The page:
• Former Seeworth Academy superintendent charged with financial crimes [The Oklahoman]

Tulsa County DA’s daughter arrested; DA released from hospital after stabbing: One of Tulsa County District Attorney Steve Kunzweiler’s daughters was arrested Tuesday evening on allegations that she stabbed him at his south Tulsa home that afternoon. [Tulsa World]

Tulsa County District Attorney Steve Kunzweiler stabbed; daughter arrested, police say: Tulsa County District Attorney Steve Kunzweiler was stabbed multiple times Tuesday but is now recovering at home, his office said. [The Oklahoman]

Oklahoma Pardon and Parole Board denies clemency for Benjamin Cole: Oklahoma is poised for its fourth execution this year after the state’s Pardon and Parole Board denied clemency on Tuesday for Benjamin Robert Cole. [The Frontier]

  • State board rejects clemency for man in baby’s killing [Tulsa World]
  • Benjamin Robert Cole Sr. denied clemency despite mental illness claims [The Oklahoman]

Economy & Business News

As new storms deal worst, OKC firm, Puerto Rico contest payment: Since 2017, when Oklahoma City-based Mammoth Energy Services was contracted to help rebuild the energy grid in Puerto Rico, all but wiped out by Hurricane Maria, the company has been called on to respond to 17 other natural disasters involving major disruptions of power. [The Journal Record]

Education News

Tulsa Public Schools’ test score improvements: Leaders attribute gains to staff efforts: Leaders at three Tulsa Public Schools campuses attribute staff efforts to support students beyond the basics as part of the reason for their sites’ improved state test scores. [Tulsa World]

Google awards $250,000 for new OU Polytechnic Institute in Tulsa: Google has given the University of Oklahoma $250,000 to support the creation of the OU Polytechnic Institute, a new school in Tulsa with bachelor’s completion and graduate degree programs focused on innovation and advanced technology. [Tulsa World]

General News

Nancy Snow: Why the ‘fat, relentless ego’ is at the heart of incivility: What causes people to be uncivil? Presumably, many factors contribute. Three spring immediately to mind: malice, frustration and not knowing how to disagree respectfully. All can be linked to personal insecurities. [Nancy Snow Guest Column / The Oklahoman]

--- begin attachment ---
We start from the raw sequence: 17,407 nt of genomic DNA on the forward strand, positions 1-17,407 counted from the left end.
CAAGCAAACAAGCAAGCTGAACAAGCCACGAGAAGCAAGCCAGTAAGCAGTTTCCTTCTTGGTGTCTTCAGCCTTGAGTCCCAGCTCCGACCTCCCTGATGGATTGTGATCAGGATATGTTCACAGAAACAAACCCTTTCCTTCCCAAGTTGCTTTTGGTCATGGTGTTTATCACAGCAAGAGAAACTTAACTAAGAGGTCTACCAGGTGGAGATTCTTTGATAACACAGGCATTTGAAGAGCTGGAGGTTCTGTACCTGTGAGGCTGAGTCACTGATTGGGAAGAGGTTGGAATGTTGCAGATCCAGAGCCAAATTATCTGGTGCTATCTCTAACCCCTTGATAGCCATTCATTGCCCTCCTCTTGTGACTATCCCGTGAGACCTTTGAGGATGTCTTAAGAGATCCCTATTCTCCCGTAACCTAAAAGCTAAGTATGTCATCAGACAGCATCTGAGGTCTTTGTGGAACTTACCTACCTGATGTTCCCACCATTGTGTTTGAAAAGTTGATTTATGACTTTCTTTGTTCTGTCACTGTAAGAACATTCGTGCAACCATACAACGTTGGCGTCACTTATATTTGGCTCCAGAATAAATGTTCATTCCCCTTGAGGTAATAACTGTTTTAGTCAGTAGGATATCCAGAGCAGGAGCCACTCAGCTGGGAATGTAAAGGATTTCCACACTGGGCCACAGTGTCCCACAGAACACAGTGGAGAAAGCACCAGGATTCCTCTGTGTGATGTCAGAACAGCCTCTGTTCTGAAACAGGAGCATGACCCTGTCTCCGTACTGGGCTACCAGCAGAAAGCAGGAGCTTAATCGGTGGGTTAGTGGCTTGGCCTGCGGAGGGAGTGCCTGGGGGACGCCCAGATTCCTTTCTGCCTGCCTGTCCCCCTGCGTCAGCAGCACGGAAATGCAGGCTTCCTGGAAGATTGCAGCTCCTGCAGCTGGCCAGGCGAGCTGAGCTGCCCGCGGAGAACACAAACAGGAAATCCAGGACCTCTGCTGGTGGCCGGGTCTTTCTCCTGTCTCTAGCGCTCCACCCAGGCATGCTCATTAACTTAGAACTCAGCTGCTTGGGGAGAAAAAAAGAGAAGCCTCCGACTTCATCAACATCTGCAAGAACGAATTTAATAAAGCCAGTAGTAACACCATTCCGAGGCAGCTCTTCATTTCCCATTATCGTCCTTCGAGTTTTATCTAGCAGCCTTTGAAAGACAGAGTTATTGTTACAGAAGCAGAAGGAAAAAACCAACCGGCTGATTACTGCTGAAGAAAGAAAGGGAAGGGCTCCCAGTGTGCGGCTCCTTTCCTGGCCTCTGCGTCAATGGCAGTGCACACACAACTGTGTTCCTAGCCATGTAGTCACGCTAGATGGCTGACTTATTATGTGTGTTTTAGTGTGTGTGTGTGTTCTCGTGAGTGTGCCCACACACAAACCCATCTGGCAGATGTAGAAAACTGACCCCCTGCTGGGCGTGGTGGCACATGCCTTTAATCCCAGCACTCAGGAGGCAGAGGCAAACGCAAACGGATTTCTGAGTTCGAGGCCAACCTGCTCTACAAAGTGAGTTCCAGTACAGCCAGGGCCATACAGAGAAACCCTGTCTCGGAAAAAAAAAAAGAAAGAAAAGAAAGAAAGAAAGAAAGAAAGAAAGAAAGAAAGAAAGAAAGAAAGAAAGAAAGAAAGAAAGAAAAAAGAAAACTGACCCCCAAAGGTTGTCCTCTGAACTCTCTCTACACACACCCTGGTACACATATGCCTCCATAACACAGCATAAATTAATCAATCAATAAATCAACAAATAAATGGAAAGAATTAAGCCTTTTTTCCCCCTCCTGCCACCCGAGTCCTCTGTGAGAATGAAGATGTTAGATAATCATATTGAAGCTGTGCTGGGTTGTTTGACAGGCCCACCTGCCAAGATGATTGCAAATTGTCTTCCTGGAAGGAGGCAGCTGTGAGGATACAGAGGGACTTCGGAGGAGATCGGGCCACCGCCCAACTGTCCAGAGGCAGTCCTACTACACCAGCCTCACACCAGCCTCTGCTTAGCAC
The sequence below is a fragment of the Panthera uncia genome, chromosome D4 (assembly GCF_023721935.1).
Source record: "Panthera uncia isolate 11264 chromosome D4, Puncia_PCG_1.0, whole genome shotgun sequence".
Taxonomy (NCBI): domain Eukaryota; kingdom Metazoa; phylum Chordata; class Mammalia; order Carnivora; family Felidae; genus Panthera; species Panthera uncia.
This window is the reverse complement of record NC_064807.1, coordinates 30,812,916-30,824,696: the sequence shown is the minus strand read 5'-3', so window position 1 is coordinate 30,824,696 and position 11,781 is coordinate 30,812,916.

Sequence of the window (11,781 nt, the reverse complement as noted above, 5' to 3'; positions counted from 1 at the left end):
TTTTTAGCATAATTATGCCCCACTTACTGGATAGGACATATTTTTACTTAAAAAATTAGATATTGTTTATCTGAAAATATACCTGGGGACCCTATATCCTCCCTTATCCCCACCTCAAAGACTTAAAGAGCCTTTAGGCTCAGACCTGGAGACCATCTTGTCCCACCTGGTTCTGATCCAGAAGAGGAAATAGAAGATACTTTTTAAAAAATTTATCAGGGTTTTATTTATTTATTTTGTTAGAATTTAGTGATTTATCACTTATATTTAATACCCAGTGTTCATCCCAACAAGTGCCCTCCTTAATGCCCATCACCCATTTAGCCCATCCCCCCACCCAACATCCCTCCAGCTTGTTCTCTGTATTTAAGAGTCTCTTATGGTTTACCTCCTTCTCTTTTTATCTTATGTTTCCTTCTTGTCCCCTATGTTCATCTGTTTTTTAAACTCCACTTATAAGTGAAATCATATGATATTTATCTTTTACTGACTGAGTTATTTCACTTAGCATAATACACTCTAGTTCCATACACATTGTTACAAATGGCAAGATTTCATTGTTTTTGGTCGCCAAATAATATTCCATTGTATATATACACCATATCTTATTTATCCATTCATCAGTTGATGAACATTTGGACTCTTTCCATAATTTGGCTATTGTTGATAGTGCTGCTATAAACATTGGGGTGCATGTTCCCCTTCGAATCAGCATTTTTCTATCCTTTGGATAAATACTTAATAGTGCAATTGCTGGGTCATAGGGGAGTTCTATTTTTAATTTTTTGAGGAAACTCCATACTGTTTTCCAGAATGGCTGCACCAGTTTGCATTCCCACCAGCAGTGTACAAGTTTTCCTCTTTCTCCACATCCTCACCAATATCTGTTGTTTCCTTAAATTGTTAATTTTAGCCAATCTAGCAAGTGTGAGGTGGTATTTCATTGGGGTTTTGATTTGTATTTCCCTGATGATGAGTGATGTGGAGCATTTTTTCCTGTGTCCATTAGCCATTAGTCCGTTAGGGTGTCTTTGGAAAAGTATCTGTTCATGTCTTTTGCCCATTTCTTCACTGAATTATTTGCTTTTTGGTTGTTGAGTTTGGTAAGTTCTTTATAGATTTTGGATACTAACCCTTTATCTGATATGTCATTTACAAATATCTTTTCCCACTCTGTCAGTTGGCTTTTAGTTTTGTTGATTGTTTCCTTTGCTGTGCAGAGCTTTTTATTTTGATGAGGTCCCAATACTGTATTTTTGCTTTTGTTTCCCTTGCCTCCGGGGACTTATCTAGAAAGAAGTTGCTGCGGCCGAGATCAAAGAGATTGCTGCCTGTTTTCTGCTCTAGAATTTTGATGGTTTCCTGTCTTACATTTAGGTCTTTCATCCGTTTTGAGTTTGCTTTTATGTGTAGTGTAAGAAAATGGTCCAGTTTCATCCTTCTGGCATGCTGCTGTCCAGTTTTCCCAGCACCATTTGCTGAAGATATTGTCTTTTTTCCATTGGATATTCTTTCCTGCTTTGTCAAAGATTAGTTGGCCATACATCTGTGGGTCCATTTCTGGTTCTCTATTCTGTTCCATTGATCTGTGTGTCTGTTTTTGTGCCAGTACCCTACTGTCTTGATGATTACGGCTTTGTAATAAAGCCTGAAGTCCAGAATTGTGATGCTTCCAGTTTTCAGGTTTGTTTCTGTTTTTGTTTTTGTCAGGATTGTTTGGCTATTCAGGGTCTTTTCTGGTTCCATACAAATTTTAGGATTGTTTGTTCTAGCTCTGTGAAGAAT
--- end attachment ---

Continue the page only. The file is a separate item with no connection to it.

Quote of the Day

“To correctly navigate and engineer a path to the best way to do tax cuts requires time. One could argue that a reason for our complicated tax structure is due to the many one-off tax cuts that were not nor are not of long-term vision.”

-Sen. Dave Rader, R-Tulsa, who chairs the Senate’s working group on tax policy [The Oklahoman]

  • From OK Policy: Even before the COVID-19 pandemic, Oklahoma faced a fiscal gap, or “structural deficit,” meaning that economic growth will not produce enough revenue to fund the growing costs of providing our current government services. Projections show that even after nearly a billion dollars in tax increases in 2016-18, this gap will reach $1.1 billion annually by 2030. [A Better Path Forward / OK Policy]

Number of the Day

$306 million

The amount of lost state revenue for Fiscal Year 2023 if the grocery sales tax was completely eliminated. 

[Oklahoma Tax Commission via OK Policy]

Policy Note

Is Ending the Grocery Tax on States’ Tax Cut Shopping List? Because so many states are flush with cash at the moment, all of the current repeal proposals instead rely on current surpluses and predictions of future revenue growth. Still, that may be a risky budget bet given how important these dollars are for education and other spending programs. In some states, including Oklahoma, local governments also tax groceries, and local leaders—who are not enjoying the surpluses of their state counterparts—worry how their tax would work without a state counterpart. [Tax Policy Center]

You can sign up here to receive In The Know by e-mail.


Hana Saad joined OK Policy in August 2022 as the Communications and Operations Fellow. She graduated from the University of Tulsa with degrees in Media Studies and English and is part of Phi Beta Kappa, an academic honor society. At TU, Hana regularly wrote for The Collegian and was the Co-Editor of the Stylus Journal of Art and Writing. She also serves on the team at Puppy Haven Rescue to help in their mission of saving rescue dogs across Oklahoma. Hana is eager to learn more about public policy in Oklahoma and use her skills to support the OKP work to build a more equitable state. In her free time, she loves to read fiction and poetry, walk her dog, and make copious cups of tea.

Leave a Reply

This site uses Akismet to reduce spam. Learn how your comment data is processed.